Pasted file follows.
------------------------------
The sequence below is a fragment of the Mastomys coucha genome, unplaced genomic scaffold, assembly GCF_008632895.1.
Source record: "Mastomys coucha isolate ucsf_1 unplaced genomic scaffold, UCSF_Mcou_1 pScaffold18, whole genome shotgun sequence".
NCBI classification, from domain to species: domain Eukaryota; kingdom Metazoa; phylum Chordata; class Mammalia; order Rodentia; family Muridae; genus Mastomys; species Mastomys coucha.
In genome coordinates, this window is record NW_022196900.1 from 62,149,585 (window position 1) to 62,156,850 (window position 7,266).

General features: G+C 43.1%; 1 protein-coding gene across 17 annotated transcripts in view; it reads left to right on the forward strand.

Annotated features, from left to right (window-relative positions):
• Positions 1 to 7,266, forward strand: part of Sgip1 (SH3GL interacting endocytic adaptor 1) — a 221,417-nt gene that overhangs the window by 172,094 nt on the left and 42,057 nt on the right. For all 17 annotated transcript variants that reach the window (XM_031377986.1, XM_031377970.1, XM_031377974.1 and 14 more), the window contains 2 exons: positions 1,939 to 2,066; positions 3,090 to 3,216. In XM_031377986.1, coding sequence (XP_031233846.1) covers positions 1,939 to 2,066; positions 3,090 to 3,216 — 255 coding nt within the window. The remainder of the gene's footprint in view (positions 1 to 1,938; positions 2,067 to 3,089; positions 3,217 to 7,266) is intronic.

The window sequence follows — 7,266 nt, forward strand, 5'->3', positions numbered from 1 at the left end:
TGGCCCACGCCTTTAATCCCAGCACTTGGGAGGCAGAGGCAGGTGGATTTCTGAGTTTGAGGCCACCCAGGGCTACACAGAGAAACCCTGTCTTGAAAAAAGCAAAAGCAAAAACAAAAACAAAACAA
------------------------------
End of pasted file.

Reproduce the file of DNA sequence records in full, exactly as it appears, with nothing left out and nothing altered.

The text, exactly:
The sequence below is a fragment of the Mastomys coucha genome, unplaced genomic scaffold, assembly GCF_008632895.1.
Source record: "Mastomys coucha isolate ucsf_1 unplaced genomic scaffold, UCSF_Mcou_1 pScaffold18, whole genome shotgun sequence".
NCBI classification, from domain to species: domain Eukaryota; kingdom Metazoa; phylum Chordata; class Mammalia; order Rodentia; family Muridae; genus Mastomys; species Mastomys coucha.
In genome coordinates, this window is record NW_022196900.1 from 62,149,585 (window position 1) to 62,156,850 (window position 7,266).

General features: G+C 43.1%; 1 protein-coding gene across 17 annotated transcripts in view; it reads left to right on the forward strand.

Annotated features, from left to right (window-relative positions):
• Positions 1 to 7,266, forward strand: part of Sgip1 (SH3GL interacting endocytic adaptor 1) — a 221,417-nt gene that overhangs the window by 172,094 nt on the left and 42,057 nt on the right. For all 17 annotated transcript variants that reach the window (XM_031377986.1, XM_031377970.1, XM_031377974.1 and 14 more), the window contains 2 exons: positions 1,939 to 2,066; positions 3,090 to 3,216. In XM_031377986.1, coding sequence (XP_031233846.1) covers positions 1,939 to 2,066; positions 3,090 to 3,216 — 255 coding nt within the window. The remainder of the gene's footprint in view (positions 1 to 1,938; positions 2,067 to 3,089; positions 3,217 to 7,266) is intronic.

The window sequence follows — 7,266 nt, forward strand, 5'->3', positions numbered from 1 at the left end:
TGGCCCACGCCTTTAATCCCAGCACTTGGGAGGCAGAGGCAGGTGGATTTCTGAGTTTGAGGCCACCCAGGGCTACACAGAGAAACCCTGTCTTGAAAAAAGCAAAAGCAAAAACAAAAACAAAACAA